Cork, Michael J
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Sach, Tracey H
5c09256f-ebed-4d14-853a-181f6c92d6f2
Flohr, Carsten
3f23e285-22a5-4c8a-9848-e98dab555531
Mitchell, Eleanor J
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Swinden, Richard
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Tarr, Stella
185e3183-b8d7-4dd2-b6f5-4ec341fa87be
Davies-Jones, Susan
0e83bb9f-c9d8-490c-9085-c51a1646d5ad
Jay, Nicola
6cfece3b-b0e5-43ba-8cdb-8da8d4cb8180
Kelleher, Maeve M
9e3dcc86-7cb8-4b3f-a363-a2563fe173ae
Perkin, Michael R
8af1930f-5d70-4322-a75b-ad23e1f1c106
Boyle, Robert J
cce30158-f576-4cd3-a790-421decaccec5
Williams, Hywel C
3914e691-2348-4704-a044-e8d2af92444e

BEEP study team (2020) Daily emollient during infancy for prevention of eczema: the BEEP randomised controlled trial. The Lancet, 395 (10228), 962-972. (doi:10.1016/S0140-6736(19)32984-8).

Record type: Article

Abstract

BACKGROUND: Skin barrier dysfunction precedes eczema development. We tested whether daily use of emollient in the first year could prevent eczema in high-risk children.

METHODS: We did a multicentre, pragmatic, parallel-group, randomised controlled trial in 12 hospitals and four primary care sites across the UK. Families were approached via antenatal or postnatal services for recruitment of term infants (at least 37 weeks' gestation) at high risk of developing eczema (ie, at least one first-degree relative with parent-reported eczema, allergic rhinitis, or asthma, diagnosed by a doctor). Term newborns with a family history of atopic disease were randomly assigned (1:1) to application of emollient daily (either Diprobase cream or DoubleBase gel) for the first year plus standard skin-care advice (emollient group) or standard skin-care advice only (control group). The randomisation schedule was created using computer-generated code (stratified by recruiting centre and number of first-degree relatives with atopic disease) and participants were assigned to groups using an internet-based randomisation system. The primary outcome was eczema at age 2 years (defined by UK working party criteria) with analysis as randomised regardless of adherence to allocation for participants with outcome data collected, and adjusting for stratification variables. This trial is registered with ISRCTN, ISRCTN21528841. Data collection for long-term follow-up is ongoing, but the trial is closed to recruitment.

FINDINGS: 1394 newborns were randomly assigned to study groups between Nov 19, 2014, and Nov 18, 2016; 693 were assigned to the emollient group and 701 to the control group. Adherence in the emollient group was 88% (466 of 532) at 3 months, 82% (427 of 519) at 6 months, and 74% (375 of 506) at 12 months in those with complete questionnaire data. At age 2 years, eczema was present in 139 (23%) of 598 infants with outcome data collected in the emollient group and 150 (25%) of 612 infants in the control group (adjusted relative risk 0·95 [95% CI 0·78 to 1·16], p=0·61; adjusted risk difference -1·2% [-5·9 to 3·6]). Other eczema definitions supported the results of the primary analysis. Mean number of skin infections per child in year 1 was 0·23 (SD 0·68) in the emollient group versus 0·15 (0·46) in the control group; adjusted incidence rate ratio 1·55 (95% CI 1·15 to 2·09).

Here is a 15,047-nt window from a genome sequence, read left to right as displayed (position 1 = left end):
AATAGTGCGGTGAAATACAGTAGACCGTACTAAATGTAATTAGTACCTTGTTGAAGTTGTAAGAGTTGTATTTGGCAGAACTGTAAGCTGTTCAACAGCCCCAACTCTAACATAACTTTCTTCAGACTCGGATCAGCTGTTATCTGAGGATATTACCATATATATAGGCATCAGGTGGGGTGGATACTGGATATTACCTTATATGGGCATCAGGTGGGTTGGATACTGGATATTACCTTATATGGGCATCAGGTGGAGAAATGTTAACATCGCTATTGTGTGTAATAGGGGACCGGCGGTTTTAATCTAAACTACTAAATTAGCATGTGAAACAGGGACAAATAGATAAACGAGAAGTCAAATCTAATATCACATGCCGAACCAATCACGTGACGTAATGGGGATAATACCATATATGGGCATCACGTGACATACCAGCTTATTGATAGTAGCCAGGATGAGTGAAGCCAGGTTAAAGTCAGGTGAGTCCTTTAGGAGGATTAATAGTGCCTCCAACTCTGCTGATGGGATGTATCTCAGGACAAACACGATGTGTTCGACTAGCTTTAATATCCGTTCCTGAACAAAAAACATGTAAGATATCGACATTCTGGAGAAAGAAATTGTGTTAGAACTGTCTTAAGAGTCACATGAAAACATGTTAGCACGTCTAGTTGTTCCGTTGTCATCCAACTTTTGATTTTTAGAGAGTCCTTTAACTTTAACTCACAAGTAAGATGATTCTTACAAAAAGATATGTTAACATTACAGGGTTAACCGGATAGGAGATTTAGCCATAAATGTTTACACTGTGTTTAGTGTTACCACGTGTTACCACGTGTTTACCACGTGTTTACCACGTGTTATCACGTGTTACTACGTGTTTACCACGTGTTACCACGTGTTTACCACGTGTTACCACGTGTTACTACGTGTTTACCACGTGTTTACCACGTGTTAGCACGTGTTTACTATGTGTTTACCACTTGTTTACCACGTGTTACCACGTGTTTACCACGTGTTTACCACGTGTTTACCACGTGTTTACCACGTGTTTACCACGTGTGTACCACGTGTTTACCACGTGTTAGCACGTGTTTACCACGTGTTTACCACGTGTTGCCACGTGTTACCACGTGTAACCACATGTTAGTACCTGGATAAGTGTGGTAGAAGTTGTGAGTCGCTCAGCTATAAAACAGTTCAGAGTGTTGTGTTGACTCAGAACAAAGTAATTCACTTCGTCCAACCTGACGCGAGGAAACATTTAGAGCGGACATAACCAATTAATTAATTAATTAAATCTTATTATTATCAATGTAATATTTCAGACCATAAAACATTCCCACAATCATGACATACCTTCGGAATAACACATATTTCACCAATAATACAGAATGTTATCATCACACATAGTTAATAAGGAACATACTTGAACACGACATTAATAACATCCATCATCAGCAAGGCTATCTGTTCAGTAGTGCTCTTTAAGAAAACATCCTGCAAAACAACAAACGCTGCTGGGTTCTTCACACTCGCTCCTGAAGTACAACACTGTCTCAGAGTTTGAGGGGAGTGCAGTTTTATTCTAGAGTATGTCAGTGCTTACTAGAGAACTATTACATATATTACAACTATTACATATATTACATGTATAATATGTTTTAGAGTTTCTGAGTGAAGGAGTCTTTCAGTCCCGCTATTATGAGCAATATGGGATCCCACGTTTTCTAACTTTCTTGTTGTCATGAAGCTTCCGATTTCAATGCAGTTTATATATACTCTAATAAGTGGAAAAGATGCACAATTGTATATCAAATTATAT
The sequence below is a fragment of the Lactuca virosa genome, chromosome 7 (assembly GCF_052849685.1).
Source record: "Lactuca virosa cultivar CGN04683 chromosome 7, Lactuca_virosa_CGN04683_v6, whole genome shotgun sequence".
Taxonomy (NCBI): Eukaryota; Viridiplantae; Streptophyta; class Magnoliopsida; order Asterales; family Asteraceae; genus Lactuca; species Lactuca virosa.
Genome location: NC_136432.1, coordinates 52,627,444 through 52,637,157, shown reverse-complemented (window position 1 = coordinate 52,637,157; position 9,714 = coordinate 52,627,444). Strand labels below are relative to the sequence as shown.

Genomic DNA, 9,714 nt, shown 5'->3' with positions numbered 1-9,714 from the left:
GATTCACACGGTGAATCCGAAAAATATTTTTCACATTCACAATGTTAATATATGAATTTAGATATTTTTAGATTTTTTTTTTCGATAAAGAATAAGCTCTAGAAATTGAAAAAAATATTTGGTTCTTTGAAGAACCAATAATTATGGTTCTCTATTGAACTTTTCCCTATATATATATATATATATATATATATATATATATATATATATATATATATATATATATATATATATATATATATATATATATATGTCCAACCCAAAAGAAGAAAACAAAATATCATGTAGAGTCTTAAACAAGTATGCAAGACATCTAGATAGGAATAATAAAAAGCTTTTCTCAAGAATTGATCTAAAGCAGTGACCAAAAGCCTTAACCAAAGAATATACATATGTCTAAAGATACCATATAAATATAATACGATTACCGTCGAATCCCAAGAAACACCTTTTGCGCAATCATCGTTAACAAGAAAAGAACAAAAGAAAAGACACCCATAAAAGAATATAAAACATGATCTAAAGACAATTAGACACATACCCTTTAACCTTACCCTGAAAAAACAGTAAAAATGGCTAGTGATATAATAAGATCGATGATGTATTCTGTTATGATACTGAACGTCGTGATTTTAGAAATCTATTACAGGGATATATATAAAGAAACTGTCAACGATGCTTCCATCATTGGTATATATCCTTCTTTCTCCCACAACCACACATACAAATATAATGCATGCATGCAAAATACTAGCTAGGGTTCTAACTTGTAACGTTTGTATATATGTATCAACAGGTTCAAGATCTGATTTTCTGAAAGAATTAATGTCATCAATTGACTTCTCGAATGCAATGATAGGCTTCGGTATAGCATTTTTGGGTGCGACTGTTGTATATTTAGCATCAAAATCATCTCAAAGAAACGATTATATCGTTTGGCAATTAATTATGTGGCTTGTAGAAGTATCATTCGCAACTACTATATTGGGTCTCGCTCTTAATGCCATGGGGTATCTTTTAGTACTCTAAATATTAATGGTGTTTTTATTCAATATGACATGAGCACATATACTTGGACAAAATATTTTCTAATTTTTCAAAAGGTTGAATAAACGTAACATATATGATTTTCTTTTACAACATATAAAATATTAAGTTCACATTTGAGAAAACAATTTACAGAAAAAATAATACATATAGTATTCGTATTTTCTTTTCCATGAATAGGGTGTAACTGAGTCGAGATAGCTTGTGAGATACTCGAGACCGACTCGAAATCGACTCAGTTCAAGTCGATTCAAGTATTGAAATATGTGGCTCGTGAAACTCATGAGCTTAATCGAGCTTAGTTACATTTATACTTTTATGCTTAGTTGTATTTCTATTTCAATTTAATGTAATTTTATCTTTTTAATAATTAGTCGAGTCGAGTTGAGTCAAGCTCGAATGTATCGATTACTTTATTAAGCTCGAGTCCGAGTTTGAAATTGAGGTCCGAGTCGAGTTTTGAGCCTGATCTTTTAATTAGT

INTERPRETATION: We found no evidence that daily emollient during the first year of life prevents eczema in high-risk children and some evidence to suggest an increased risk of skin infections. Our study shows that families with eczema, asthma, or allergic rhinitis should not use daily emollients to try and prevent eczema in their newborn.

FUNDING: National Institute for Health Research Health Technology Assessment.

This record has no associated files available for download.

More information

Published date: 21 March 2020
Additional Information: Copyright © 2020 The Author(s). Published by Elsevier Ltd. This is an Open Access article under the CC BY 4.0 license. Published by Elsevier Ltd.. All rights reserved.
Keywords: Dermatitis, Atopic/drug therapy, Dose-Response Relationship, Drug, Drug Administration Schedule, Eczema/drug therapy, Emollients/therapeutic use, Female, Follow-Up Studies, Humans, Infant, Infant, Newborn, Male, Reference Values, Risk Assessment, Treatment Outcome, United Kingdom

Identifiers

Local EPrints ID: 480882
URI: http://eprints.soton.ac.uk/id/eprint/480882
ISSN: 0140-6736
PURE UUID: 2ecf8df7-0375-4f24-9561-71f295aca423
ORCID for Tracey H Sach: ORCID iD orcid.org/0000-0002-8098-9220

Catalogue record

Date deposited: 10 Aug 2023 16:41
Last modified: 14 Jun 2024 02:08

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Contributors

Author: Joanne R Chalmers
Author: Rachel H Haines
Author: Lucy E Bradshaw
Author: Alan A Montgomery
Author: Kim S Thomas
Author: Sara J Brown
Author: Matthew J Ridd
Author: Sandra Lawton
Author: Eric L Simpson
Author: Michael J Cork
Author: Tracey H Sach ORCID iD
Author: Carsten Flohr
Author: Eleanor J Mitchell
Author: Richard Swinden
Author: Stella Tarr
Author: Susan Davies-Jones
Author: Nicola Jay
Author: Maeve M Kelleher
Author: Michael R Perkin
Author: Robert J Boyle
Author: Hywel C Williams
Corporate Author: BEEP study team